Founder Jon Friedman calls his inventions "vessels for the next generation of food production." And the irony isn’t lost on him that these vessels may have once been clocking food miles for the global shipping industry. "It's one of those things, like, the weapon turns into the thing that saves everybody."


The full Monte: Beloved Montana artist makes bold statement on climate and coal

If you grew up in Montana, the backdrop to your childhood was likely a Monte Dolack print. The Treasure State artist has been painting, drawing, and printing posters for the last 40 years. And Montanans love the stuff. You couldn’t skip a stone on Flathead Lake without hitting a cabin containing a Dolack print or three.

In one of Dolack’s best-known series, wild animals take over domestic scenes. Grizzly bears recline on couches. Trout jump out of bathtubs while feathery ducks paddle next to the rubber sort. The kitschy, kaleidoscopic prints mix iconic Montana wildlife with a healthy dose of humor, winning his work a place on the walls, and in the hearts, of multigenerational ranch families and fly-through fishermen alike. The $35 price tag helps, too.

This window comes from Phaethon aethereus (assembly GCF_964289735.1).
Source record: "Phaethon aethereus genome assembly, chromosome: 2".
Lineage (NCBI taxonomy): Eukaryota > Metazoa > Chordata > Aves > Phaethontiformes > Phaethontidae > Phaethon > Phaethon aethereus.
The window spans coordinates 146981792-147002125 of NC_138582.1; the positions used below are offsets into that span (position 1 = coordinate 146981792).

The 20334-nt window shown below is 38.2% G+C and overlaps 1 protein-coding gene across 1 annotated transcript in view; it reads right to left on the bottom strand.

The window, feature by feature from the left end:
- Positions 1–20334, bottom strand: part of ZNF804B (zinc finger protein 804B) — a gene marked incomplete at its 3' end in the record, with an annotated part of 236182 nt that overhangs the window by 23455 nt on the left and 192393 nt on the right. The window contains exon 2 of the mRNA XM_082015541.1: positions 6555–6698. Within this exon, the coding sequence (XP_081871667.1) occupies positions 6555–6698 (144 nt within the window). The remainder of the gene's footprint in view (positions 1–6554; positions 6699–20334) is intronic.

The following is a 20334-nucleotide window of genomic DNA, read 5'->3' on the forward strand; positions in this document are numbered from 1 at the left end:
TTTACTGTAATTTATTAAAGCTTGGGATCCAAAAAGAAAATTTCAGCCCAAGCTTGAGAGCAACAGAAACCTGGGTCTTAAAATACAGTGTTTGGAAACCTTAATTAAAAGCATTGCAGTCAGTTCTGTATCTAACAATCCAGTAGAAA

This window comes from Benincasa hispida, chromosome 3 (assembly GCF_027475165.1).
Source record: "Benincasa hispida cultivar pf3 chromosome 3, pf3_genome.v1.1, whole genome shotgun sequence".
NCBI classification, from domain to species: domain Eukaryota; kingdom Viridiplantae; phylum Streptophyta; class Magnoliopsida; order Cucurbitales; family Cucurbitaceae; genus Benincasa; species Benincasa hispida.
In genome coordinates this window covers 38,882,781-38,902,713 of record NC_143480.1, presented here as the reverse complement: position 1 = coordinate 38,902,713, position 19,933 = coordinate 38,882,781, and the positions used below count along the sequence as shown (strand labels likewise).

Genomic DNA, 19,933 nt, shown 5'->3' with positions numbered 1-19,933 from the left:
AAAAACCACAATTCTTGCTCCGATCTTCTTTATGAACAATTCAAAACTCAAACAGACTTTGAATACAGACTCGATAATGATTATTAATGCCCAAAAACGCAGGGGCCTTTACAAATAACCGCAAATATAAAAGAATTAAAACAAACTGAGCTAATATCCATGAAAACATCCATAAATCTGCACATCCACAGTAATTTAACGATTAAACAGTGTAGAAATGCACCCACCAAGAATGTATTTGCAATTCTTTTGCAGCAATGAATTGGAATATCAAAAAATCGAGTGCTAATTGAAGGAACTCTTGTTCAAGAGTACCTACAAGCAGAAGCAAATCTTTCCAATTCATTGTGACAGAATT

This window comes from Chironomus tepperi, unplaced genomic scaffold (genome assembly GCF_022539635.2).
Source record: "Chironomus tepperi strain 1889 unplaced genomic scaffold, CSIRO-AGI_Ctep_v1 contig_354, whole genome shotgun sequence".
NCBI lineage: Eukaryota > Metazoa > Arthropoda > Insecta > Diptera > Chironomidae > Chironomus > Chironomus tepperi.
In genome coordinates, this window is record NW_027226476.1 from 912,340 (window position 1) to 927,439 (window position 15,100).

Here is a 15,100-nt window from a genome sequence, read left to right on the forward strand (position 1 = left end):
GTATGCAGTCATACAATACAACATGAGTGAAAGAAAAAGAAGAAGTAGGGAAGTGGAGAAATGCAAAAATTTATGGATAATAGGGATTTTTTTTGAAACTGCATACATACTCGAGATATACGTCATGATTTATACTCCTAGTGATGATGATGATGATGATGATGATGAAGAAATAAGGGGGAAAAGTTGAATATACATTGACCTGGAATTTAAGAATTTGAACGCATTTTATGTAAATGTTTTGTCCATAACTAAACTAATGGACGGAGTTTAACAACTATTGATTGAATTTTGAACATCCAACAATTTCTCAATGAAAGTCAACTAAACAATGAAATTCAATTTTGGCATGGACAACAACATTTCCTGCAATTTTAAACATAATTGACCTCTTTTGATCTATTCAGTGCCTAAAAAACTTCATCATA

Return Of Lake Missoula.
Monte Dolack
Return Of Lake Missoula.

Dolack has long worked with conservation and wilderness groups (an alliance that helped cement his place in so many Montana living rooms). In his new show, Altered State, Dolack takes a look at less picturesque and more controversial topics like climate change, coal, Superfund sites, and the effects of extractive companies moving into Montana’s wild spaces.

Monte Dolack, trout fan.
Monte Dolack, trout fan.

I recently dropped by the show at the Holter Museum in Helena, Mont. As I’m from Big Sky Country, I was curious as to how art, environmentalism, and mining mix in a red(dish) state with a strong industry presence. As much as I love Montana, “environmentalist” tends to elicit a negative reaction here. And don’t get started on “artist.”